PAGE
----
Yesterday I spent most of the day driving, Malvern is a bit of a trek for us but it sure beats posting the quilt a second time and as it turned out I needed to go and collect a pot, but more on that in a minute.

Tet spotted this pair of quilts for me. They were the most exciting thing there as far as I was concerned. I'm not even talking about the show allowing multi part entries, though that is quite interesting to note. These were started in a workshop I taught, and here they are finished and in a show. That is pretty amazing. I don't often get to see student finished pieces at all so these are very special. I hope lots of visitors enjoyed them too. Those of you familiar with Ricky Tims work will know that these are his caveman quilting technique. It's a very fun way to make quilts with a lot of potential for other projects, but right now the cool part is it's Ricky's technique.

I only put in one quilt for this show because I wanted my other new quilts to go to the National Quilt Championships. Dragon 1 did me proud, winning first place in the large wall hanging category. For this I was awarded this trophy which seemed determined to cause trouble. Firstly it hid when it was due to be presented. Then we discovered it was in two pieces. Both pieces are quite awkward and we were sure we were going to drop it. Now we  get to the fun bit, Ricky Tims won this award in 1997. How cool is that? I would love to know which of his quilts it was and what prompted him to enter a UK quilt show.

That being said, there are more overseas entries a couple of the awards will be heading to Germany. It's good to see more quilters showing here. It is expensive to ship quilts around the world but it is really appreciated by those of us who can't afford to travel much ourselves. The other bit of very exciting news will just have to wait until tomorrow. I've got a mad busy week and I need to get to bed.

Thursday, May 17, 2012

Summer school equipment

I promised one of my students I would share the kit I have assembled for making my version of the summer school project. I will share drawing materials at another time this is just what I use for the sewing part. I am particularly pleased with the box everything goes in. I had been carrying the fabrics in a plastic bag which was fine until I wanted to carry a big pair of scissors. They quickly started making holes in the bag so I had to find another option. This case has a large central section where I can store my fabrics, scissors and rotary cutter. The lid lets me keep my foundations flat in a separate section. On each side of the case are small boxes with dividers perfect for the small tools.

The tools I am using are fairly common, but I have gone for a smaller rotary cutter and an add an eigth ruler rather than their bigger brothers. The foundation I am doing this time is very intricate and I really don't have room for a bigger seam. When I bought the cutter I also bought spare blades. I will be cutting a lot of layers and I suspect the blades won't last long. This also gave me the perfect size piece of cardboard to fold my foundations. Partly because I have been working on thjis in the van I was finger pressing. When I had the choice I realise I was getting a better result than with an iron and it saves on the walking as well. The only downside was the sore finger, so a finger iron got added to the set. The plastic clover ones work great even if they don't look as nice as the wooden ones. Along with a sewing machine and a cutting mat this is pretty much it. For a weeks worth of supplies I think this is pretty neat.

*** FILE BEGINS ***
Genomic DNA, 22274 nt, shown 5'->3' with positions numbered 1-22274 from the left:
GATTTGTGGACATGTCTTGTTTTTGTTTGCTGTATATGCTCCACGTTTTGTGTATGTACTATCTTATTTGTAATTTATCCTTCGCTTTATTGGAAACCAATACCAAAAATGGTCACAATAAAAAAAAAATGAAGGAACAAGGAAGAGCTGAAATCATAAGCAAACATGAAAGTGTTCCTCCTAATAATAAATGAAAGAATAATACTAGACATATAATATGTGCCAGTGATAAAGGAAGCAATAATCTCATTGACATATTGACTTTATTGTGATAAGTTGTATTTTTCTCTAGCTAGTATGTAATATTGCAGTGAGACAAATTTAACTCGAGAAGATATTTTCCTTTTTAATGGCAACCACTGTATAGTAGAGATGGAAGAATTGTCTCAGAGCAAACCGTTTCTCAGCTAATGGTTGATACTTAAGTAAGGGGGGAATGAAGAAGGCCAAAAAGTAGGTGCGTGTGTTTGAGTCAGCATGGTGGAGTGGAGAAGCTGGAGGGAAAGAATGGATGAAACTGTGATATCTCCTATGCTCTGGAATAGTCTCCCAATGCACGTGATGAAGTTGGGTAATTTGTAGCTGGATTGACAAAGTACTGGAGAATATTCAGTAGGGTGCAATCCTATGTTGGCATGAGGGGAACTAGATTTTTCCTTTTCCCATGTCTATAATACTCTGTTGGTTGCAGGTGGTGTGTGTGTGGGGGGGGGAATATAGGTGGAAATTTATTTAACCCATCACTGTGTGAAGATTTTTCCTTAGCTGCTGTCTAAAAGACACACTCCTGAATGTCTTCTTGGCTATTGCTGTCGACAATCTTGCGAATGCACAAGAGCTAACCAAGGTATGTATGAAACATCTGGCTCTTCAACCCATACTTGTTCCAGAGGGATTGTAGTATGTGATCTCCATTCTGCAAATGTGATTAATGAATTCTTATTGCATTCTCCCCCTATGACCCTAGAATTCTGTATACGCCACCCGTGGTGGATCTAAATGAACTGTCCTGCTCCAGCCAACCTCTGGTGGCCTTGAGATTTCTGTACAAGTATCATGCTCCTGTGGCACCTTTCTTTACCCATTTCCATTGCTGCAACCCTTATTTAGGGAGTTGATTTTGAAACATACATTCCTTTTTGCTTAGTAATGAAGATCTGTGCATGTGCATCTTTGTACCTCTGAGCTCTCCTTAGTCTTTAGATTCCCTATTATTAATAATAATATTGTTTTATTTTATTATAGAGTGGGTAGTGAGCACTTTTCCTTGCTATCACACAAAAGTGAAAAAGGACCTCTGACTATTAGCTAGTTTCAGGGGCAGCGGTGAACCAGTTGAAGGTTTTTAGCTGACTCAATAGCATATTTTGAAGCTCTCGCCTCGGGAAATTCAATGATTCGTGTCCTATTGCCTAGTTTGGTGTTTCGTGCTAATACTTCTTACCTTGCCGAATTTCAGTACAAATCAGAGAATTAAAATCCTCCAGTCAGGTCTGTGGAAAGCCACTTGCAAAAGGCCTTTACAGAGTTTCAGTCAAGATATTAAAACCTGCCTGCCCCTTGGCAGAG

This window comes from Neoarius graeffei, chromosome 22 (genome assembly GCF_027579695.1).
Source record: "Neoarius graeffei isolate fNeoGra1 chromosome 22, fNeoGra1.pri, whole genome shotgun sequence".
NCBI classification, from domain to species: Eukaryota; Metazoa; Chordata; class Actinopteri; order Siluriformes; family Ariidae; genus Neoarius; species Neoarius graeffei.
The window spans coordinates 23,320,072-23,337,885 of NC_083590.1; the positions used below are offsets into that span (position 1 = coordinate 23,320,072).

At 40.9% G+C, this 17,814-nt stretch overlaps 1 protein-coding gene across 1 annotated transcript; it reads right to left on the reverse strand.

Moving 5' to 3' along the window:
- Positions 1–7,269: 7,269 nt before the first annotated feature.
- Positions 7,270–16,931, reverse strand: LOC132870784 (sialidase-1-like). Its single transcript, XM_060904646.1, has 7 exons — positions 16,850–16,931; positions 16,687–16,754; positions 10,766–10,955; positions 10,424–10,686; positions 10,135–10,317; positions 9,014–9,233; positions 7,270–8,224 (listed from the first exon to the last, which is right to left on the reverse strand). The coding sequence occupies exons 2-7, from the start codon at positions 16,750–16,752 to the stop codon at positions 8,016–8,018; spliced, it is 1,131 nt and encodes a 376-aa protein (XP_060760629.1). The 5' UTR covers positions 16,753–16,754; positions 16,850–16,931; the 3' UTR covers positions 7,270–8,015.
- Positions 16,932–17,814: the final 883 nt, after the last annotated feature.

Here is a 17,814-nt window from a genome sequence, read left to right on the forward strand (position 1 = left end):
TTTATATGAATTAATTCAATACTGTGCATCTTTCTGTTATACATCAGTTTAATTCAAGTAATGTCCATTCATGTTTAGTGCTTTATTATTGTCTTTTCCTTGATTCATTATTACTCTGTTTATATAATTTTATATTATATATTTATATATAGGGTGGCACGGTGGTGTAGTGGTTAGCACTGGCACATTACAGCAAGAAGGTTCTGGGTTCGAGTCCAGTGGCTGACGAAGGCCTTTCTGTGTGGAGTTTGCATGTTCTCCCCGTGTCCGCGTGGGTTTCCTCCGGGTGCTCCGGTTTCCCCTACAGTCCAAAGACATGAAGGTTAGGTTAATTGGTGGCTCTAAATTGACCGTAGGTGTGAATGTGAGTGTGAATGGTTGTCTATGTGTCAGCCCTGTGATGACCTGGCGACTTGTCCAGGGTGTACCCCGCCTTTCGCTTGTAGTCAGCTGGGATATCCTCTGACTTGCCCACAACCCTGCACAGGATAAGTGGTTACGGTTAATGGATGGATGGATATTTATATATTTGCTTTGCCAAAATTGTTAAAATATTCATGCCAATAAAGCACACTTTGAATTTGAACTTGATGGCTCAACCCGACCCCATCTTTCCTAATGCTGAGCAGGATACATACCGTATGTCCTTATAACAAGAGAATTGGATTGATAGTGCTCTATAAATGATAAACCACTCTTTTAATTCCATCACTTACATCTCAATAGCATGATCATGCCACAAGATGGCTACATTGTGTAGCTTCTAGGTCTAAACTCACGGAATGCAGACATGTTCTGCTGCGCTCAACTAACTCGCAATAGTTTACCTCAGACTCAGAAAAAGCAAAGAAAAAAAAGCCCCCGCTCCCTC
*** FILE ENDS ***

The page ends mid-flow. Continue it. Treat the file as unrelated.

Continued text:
Oh gosh I forgot the most important thing there, my new clover seam ripper. Lets face it, there will be ripping to do and it is do much nicer to do it with a sharp ripper. I love the clover ones because they have a big comfortable handle. As a tutor I really do get to do a lot of unpicking and this stops my hands hurting after a busy day.

More pink

Well, ok more not pink but you know what I mean. I was asked about the letters today. This quilt was designed on computer using a large nmber of different fonts. I then printed the design full size and traced it onto wash away stabiliser which is mounted on top of the quilt sandwich. There is no way I could quilt this many letters without marking. In fact I am willing to bet I would spell it wrong without the markings.

The black quilting is freehand and unmarked. It's mostly unplanned to be honest I really am playing on this quilt. I guess that it can go to other shows. I had been thinking of it as a one show almost throwawy quilt, so maybe it will visit a show near you. I will certainly check the size requirements of the World Quilt show before I trim and bind it.

Having been teaching today I didn't have much time to quilt. I did manage to get 2 hours in though which means I am now nearly halfway. As I've just finished dinner I might even get another couple of hours in before bed.

I'll post the pictures of my summer school kit tomorrow ladies.

Monday, May 14, 2012

More, "No effing p**k"

Here are a couple more pictures of the quilt in progress. As you can probably see the black background quilting is very varied. I'm generally just quilting whatever I feel like at the time. The backgound quilting just needs to hold everything outside of the text down flat, so really anything goes. The density is changing a bit as I fill in the different spaces so when it's finished I think there will be some motifs that stand out from the rest of the background quilting. Then as you get closer more designs will appear in the background of those motifs. Of course I won't know if it works until it's hung at the show.